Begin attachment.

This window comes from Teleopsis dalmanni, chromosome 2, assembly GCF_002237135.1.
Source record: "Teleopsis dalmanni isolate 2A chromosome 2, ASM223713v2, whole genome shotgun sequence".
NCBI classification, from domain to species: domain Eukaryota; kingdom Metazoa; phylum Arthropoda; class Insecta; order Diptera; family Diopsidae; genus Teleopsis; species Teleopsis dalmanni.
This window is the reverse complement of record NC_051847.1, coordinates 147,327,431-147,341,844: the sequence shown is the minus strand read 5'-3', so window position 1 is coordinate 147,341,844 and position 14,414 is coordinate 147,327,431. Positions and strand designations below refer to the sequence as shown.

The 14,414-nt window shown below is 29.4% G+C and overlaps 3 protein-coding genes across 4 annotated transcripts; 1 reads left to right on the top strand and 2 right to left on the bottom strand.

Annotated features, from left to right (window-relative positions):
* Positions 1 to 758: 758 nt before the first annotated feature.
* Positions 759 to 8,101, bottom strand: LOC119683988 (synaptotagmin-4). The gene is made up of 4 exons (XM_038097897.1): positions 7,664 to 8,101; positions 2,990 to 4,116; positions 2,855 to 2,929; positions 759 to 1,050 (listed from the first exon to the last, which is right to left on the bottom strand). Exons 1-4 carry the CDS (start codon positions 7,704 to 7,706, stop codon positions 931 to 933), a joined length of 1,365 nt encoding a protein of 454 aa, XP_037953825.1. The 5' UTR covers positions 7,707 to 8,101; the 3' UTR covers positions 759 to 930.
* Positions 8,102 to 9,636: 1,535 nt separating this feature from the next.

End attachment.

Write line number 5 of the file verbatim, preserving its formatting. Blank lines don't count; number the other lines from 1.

The 14,414-nt window shown below is 29.4% G+C and overlaps 3 protein-coding genes across 4 annotated transcripts; 1 reads left to right on the top strand and 2 right to left on the bottom strand.